3. Consider (and test) different media. Is your page dependent on one type of media (text heavy, video heavy, image heavy etc.).
  4. Short pages aren’t necessarily better. It doesn’t matter how much or little your page has on it as long as everything on it answers a customer’s needs.

Notes of Nathan Guerra Video – YouTube Story Telling

video pig

  • Hero Content – stunts, one-offs, huge campaign idea
  • Hygiene Content – what consumers expect from your brand, week in and week out.
  • Need both to deliver great YouTube experiences.

Subscribers are good! They watch 4 times as many videos and watch for twice as longer.

How partnerships work in Youtube

  1. If a vlogger is doing a video showcasing your content, ask them to remove pre-ad or buy that space to avoid bad contrasts.
  2. Create script for an advert that uses the artists niche style, integrates bradned content with humour, self-awareness to go viral. (Tobuscus hot pocket ad) 3 million views. – this content doesn’t die, will keep getting exposure, no time limit.
  3. Telegraph/VW sabotage of make-up advice video. Uses shock element to go viral, piggy backing on vloggers usual style that sabotaging with their shock/own spin. Requires vloggers cooperation. (Make up crash video)
  4. Target niche audience – i.e. sports/young/fit people with free-running ads, partnerships. Or gamers with high profile gamers taking on challenges on a video blog. Partner and brand content must work together, play off each other, feed off convos off Twitter and Facebook.
  5. Real Time Content: live content videos are great, but you have to tell people that they are happening. Have to be pushed. Re-use the content for youtube ads, optimise first five seconds.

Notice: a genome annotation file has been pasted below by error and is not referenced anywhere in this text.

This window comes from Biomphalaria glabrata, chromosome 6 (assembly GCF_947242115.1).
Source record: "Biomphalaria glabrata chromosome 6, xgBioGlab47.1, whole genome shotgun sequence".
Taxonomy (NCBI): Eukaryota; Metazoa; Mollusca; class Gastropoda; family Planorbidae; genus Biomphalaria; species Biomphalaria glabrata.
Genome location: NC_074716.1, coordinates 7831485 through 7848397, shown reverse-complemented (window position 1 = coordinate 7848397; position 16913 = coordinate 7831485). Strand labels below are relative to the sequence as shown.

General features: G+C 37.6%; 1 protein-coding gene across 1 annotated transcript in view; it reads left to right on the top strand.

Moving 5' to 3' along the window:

6. Responsive stories – ie. Bodyform, taking what’s happening on other social channels and using the YouTube channel to respond. A youtube response to a comment means the response is much more long-lasting, doesn’t get lost like a single comment response would. More of a lasting impact.
  7. Bespoke content: Turn people/consumer’s tweets/comments into a reality, personalised content to the consumer is more likely to go viral.
  8. Reactive ads – adding a Kia parallel parking tool before the viral ‘Can’t Parallel Park’ video.
  9. Interactive videos – clicking to buy (direct response) actual products in a video (i.e. fashion advertisement, can click through straight to buy products). Or choose a different ending to an advert/story by clicking on different icons at the end of the video. Choose a version of the ad. that’s specific to you (i.e. wine tasting, click on the meal which matches what you’re having for dinner) or part of a car that is of particular interest to the viewer (using annotations). Ask questions/quiz at the end of the ad, make viewer really engage and then click on to website at end (if competition quiz for example).